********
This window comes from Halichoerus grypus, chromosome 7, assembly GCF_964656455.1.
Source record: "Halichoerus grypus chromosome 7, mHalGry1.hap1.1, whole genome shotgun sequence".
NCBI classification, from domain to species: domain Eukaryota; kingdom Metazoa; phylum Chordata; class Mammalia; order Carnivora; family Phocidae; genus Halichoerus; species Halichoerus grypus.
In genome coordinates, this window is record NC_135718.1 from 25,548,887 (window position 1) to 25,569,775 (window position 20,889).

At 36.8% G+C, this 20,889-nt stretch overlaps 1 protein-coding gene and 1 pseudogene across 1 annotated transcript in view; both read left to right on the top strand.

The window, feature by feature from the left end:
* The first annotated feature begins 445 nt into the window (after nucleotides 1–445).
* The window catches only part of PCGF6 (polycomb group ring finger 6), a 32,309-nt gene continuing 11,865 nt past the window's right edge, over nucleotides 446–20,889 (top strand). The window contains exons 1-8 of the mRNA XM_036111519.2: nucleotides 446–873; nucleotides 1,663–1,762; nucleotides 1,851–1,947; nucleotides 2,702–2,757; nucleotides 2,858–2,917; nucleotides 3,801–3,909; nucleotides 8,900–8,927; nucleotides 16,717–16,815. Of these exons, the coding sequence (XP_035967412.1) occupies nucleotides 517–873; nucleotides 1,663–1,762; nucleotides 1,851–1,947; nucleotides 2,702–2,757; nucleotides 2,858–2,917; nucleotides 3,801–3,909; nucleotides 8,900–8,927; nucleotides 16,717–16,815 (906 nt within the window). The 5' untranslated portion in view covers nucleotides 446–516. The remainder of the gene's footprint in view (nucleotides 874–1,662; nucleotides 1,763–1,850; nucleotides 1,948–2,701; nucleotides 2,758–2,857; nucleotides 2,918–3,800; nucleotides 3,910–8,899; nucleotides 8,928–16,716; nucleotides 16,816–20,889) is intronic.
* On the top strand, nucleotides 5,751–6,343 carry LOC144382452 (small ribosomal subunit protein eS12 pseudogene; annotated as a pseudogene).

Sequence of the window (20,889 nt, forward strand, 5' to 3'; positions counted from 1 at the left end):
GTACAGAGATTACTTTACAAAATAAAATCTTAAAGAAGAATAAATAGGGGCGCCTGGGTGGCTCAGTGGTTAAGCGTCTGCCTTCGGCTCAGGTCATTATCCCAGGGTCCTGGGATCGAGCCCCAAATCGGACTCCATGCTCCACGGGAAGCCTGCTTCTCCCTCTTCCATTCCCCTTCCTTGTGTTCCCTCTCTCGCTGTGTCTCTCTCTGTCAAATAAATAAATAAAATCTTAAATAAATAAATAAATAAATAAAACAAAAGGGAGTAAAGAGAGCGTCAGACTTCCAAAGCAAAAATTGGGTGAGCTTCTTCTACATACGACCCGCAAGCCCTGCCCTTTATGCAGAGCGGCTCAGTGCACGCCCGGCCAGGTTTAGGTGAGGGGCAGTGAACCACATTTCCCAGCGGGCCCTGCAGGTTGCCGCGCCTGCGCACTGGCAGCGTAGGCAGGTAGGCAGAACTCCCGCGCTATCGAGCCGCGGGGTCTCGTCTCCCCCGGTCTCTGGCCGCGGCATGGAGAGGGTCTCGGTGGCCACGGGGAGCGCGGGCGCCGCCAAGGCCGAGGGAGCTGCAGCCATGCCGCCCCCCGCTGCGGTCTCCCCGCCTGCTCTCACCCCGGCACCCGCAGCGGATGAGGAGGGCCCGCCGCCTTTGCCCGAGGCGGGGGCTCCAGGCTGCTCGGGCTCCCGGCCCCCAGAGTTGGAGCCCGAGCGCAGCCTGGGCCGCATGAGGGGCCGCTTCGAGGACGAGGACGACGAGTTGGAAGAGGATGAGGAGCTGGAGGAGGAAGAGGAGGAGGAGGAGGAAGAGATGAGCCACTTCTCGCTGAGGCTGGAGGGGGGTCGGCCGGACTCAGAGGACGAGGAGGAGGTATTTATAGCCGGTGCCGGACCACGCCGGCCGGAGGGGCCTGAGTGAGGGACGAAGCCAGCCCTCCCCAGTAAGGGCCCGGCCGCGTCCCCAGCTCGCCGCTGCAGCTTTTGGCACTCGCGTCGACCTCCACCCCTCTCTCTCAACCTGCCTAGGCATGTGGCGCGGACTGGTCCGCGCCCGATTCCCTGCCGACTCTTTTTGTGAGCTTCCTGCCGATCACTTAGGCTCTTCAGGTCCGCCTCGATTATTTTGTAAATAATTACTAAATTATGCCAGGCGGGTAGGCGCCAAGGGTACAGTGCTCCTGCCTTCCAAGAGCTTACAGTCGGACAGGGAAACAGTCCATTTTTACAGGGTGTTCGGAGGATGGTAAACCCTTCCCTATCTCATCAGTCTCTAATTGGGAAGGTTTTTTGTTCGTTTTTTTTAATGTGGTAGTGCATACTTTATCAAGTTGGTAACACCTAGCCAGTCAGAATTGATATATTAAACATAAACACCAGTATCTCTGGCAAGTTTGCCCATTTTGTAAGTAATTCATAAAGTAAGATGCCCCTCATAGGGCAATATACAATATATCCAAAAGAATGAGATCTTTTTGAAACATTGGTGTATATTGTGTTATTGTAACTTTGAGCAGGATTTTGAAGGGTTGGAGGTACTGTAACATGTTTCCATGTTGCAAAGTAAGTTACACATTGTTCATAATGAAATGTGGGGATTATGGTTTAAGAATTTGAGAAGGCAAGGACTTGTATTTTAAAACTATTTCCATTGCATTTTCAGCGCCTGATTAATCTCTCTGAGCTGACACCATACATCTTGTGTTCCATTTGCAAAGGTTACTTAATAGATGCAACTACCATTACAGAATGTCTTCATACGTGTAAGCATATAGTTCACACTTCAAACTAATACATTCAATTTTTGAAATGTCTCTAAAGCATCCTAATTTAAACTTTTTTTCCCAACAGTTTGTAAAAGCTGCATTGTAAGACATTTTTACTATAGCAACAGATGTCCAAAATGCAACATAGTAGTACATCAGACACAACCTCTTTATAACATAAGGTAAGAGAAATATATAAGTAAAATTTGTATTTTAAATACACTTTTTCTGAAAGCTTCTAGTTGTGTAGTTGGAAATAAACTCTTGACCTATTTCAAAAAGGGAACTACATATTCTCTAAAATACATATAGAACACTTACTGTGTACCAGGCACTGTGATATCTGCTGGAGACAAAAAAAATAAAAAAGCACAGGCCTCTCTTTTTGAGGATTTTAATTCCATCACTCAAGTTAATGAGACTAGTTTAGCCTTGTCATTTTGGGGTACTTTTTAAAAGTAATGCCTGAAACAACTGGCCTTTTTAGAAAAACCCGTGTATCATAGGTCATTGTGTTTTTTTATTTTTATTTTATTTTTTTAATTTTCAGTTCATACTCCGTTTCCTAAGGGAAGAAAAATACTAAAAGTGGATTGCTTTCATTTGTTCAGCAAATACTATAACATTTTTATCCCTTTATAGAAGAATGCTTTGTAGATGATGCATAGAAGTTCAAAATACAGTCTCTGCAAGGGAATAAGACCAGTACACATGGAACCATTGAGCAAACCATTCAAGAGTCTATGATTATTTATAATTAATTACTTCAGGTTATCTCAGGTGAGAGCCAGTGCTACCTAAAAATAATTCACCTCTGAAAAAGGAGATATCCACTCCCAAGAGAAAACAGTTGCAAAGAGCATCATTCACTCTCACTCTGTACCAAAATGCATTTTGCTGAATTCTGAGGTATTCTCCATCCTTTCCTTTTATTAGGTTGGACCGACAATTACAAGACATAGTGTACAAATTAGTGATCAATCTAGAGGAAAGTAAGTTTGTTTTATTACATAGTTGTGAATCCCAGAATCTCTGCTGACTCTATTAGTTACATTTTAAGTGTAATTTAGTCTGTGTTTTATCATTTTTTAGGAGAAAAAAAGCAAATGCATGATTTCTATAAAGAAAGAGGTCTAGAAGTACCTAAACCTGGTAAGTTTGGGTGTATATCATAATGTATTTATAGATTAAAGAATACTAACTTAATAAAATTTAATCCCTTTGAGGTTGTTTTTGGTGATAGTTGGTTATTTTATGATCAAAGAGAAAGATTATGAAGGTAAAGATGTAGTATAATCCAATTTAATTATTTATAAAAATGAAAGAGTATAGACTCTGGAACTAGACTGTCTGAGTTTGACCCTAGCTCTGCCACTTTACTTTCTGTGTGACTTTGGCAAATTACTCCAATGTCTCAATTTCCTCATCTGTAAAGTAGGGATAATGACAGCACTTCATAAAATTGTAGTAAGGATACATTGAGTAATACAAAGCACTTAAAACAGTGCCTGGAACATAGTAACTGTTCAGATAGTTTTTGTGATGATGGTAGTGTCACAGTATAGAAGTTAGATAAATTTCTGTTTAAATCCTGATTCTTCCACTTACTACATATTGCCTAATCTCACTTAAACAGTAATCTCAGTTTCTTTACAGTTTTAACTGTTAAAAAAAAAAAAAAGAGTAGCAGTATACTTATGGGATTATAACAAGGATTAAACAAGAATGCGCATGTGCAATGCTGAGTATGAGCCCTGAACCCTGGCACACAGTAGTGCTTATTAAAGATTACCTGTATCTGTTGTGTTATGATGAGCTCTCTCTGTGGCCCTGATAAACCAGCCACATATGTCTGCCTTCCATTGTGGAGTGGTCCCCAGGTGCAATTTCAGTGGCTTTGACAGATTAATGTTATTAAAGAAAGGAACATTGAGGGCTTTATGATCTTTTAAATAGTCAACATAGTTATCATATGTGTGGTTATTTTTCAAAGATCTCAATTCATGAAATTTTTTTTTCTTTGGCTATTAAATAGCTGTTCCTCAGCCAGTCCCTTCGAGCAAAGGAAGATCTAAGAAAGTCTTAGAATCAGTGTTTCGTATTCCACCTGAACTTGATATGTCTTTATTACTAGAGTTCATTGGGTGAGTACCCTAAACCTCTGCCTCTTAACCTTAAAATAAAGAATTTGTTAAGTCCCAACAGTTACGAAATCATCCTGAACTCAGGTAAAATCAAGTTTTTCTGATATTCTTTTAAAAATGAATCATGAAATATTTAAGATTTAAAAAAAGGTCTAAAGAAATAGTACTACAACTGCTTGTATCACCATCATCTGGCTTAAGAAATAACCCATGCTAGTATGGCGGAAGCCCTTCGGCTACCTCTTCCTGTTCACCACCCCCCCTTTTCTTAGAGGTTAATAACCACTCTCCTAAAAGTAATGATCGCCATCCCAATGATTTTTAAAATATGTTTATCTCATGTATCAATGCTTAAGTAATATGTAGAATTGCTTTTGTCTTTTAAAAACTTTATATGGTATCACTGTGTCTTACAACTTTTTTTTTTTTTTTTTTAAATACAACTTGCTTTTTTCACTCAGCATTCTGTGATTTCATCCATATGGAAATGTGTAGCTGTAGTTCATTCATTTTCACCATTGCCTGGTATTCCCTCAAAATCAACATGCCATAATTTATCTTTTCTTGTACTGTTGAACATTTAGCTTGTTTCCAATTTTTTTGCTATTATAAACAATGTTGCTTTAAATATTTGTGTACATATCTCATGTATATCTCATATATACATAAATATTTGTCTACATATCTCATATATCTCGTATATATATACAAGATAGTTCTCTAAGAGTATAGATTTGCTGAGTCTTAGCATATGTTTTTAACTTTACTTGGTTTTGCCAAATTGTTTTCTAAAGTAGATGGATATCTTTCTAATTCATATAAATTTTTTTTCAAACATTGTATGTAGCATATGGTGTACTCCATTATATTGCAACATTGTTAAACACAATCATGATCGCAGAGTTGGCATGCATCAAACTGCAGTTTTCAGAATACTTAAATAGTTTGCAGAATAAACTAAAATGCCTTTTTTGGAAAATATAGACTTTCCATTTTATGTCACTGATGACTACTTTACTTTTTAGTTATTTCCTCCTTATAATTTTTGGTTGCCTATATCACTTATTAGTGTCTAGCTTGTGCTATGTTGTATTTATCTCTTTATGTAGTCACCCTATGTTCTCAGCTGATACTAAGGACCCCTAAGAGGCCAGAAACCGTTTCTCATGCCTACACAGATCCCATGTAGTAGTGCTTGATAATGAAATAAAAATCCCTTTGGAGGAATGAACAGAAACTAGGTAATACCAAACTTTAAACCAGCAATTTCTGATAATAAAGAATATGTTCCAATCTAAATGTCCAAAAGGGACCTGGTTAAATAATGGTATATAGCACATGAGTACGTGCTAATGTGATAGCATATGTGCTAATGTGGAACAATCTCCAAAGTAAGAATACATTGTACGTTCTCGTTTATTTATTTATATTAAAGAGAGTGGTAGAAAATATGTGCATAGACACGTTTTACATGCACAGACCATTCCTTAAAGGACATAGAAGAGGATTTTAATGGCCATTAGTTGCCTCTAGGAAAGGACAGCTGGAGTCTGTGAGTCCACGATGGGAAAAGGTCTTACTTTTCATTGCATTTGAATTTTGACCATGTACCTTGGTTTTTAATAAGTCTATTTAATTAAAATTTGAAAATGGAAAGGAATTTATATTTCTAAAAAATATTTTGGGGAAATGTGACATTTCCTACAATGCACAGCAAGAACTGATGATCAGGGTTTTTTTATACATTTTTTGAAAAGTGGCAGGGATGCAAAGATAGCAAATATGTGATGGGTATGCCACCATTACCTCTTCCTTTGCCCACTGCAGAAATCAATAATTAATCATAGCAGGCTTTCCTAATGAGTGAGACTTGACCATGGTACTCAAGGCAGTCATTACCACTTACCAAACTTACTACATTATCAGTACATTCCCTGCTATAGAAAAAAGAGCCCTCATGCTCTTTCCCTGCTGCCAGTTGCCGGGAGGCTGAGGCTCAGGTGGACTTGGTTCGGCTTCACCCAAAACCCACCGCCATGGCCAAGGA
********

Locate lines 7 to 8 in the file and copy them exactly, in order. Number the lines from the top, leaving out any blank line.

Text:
* The first annotated feature begins 445 nt into the window (after nucleotides 1–445).
* The window catches only part of PCGF6 (polycomb group ring finger 6), a 32,309-nt gene continuing 11,865 nt past the window's right edge, over nucleotides 446–20,889 (top strand). The window contains exons 1-8 of the mRNA XM_036111519.2: nucleotides 446–873; nucleotides 1,663–1,762; nucleotides 1,851–1,947; nucleotides 2,702–2,757; nucleotides 2,858–2,917; nucleotides 3,801–3,909; nucleotides 8,900–8,927; nucleotides 16,717–16,815. Of these exons, the coding sequence (XP_035967412.1) occupies nucleotides 517–873; nucleotides 1,663–1,762; nucleotides 1,851–1,947; nucleotides 2,702–2,757; nucleotides 2,858–2,917; nucleotides 3,801–3,909; nucleotides 8,900–8,927; nucleotides 16,717–16,815 (906 nt within the window). The 5' untranslated portion in view covers nucleotides 446–516. The remainder of the gene's footprint in view (nucleotides 874–1,662; nucleotides 1,763–1,850; nucleotides 1,948–2,701; nucleotides 2,758–2,857; nucleotides 2,918–3,800; nucleotides 3,910–8,899; nucleotides 8,928–16,716; nucleotides 16,816–20,889) is intronic.